Curiosity, courage, forbearance and friendship are themes at the heart of “The Curious Lobster,” an engaging story for children and adults alike. Written by Richard Hatch (1898-1985), this newly released edition combines both the “The Curious Lobster” and “The Curious Lobster’s Island,” stories that have enchanted readers for nearly 80 years. It is a kind of American cousin to the English tale, “The Wind in the Willows,” published in 1908.

Mr. Lobster is, at 68, the oldest and biggest lobster in the Ocean. He learns a fateful lesson as a youth when he sees another lobster feasting on fish inside a slatted, wooden crate. When the trap is rapidly jerked to the surface, and then returned empty with fresh bait, Mr. Lobster is forever forewarned to avoid such contraptions. The experience, however, serves to pique his curiosity about the world. “…satisfying your curiosity is what brings knowledge,” he tells himself. “You must have courage to satisfy your curiosity.”

Curious where sculpin, his noisy neighbor, goes every day, Mr. Lobster make an inquiry. The fish tells him he goes up the river to eat. Because he’s never been up the river himself, Mr. Lobster decides he must go to learn what he might learn. Sculpin warns him that whatever he does, he must not go up on land. Land is dry and he might die.

On his first adventure upriver, Mr. Lobster encounters Mr. Badger, fishing on a bank. When Mr. Badger invites him ashore, Mr. Lobster allows his curiosity to get the better of him and climbs out of the water. Thus begins the first of his grand adventures. Being careful not to dry out is paramount, and by keeping that in mind that, the unlikely pair can become friends. Through a wild turn of events, Mr. Bear shows up, captures Mr. Lobster and attempts to boil him. But Mr. Badger rescues his friend.

All’s well that ends well, and Mr. Lobster, Mr. Badger and Mr. Bear become friends. The three couldn’t be more different: Mr. Lobster is curious and wants to become wise by learning more about the world; Mr. Badger thinks of himself as a natural leader, and concocts one hare-brained adventure after another, forever tricking his friends to go along with him; and Mr. Bear loves nothing so much as staying home, being comfortable and never having to work. In their widening adventures together, each has the opportunity to rescue the others. Together or separately, they encounter owl, seagull, turtle, mouse and, finally, serpent.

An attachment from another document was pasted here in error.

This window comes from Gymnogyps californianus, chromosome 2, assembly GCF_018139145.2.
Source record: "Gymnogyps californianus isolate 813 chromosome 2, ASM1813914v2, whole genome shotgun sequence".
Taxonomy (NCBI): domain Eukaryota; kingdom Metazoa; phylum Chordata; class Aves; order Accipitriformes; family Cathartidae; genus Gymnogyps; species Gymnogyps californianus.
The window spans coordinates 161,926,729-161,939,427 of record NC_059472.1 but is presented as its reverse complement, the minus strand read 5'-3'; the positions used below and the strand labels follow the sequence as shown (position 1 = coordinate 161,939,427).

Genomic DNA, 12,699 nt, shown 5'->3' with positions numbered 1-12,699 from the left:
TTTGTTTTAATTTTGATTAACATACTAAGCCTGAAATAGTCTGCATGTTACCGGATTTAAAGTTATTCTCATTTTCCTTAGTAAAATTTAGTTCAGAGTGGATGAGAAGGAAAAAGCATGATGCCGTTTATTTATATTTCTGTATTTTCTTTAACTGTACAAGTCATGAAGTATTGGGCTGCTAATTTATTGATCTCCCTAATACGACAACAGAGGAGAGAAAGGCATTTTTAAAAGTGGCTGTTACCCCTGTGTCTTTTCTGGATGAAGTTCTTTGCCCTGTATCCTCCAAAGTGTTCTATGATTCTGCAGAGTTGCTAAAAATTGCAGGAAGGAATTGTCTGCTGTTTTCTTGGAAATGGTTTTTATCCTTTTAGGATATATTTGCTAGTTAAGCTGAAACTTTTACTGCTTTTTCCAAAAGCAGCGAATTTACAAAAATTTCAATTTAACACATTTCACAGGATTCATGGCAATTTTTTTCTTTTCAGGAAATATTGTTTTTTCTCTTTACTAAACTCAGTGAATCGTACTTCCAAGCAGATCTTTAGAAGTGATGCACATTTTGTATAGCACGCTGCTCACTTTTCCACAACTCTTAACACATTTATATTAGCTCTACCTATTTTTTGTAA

In the course of the stories, they borrow a rowboat, stow away on a ship, then steal a sailboat for their grandest adventure ever.

“Mr. Lobster took to the sea, although he planned to come ashore and crawl on the beach and in the woods once in a while so that he could keep in practice living out of water,” Hatch wrote. “He was still very curious about birds and trees and such land things, and he liked to watch birds flying, which was a wonderful thing he was most curious about. So he couldn’t think of spending all his time under water, although he knew, in spite of what Mr. Badger and Mr. Bear had said, that under water was really the best place of all. ‘I suppose,’ he said to himself, ‘that each person thinks his own home is the best; just think of all the best places there must in the world!'”

Though not as lyrical as “The Wind in the Willows,” Hatch’s book has the makings of a classic. It is brimming with adventures that stir thoughts on friendship, prudence, seeking to find the best in others and the bright side of all misfortunes. The exquisite pen-and-ink illustrations by Marion Freeman Wakemen (1891-1953) are spare and focused, yet poignant and dramatic. The book is well suited to be read aloud to young children and to be savored by adults.

Frank O Smith is a writer and ghostwriter whose novel, “Dream Singer,” was a finalist for what’s become the PEN/Bellwether Prize. It was also named a Notable Book of the Year in Literary Fiction by “Shelf Unbound,” the international review magazine. Smith can be reached via his website


CORRECTION: This story was updated at 7:10 p.m. on Nov. 15, 2018, to correct the year of Richard Hatch’s death. 

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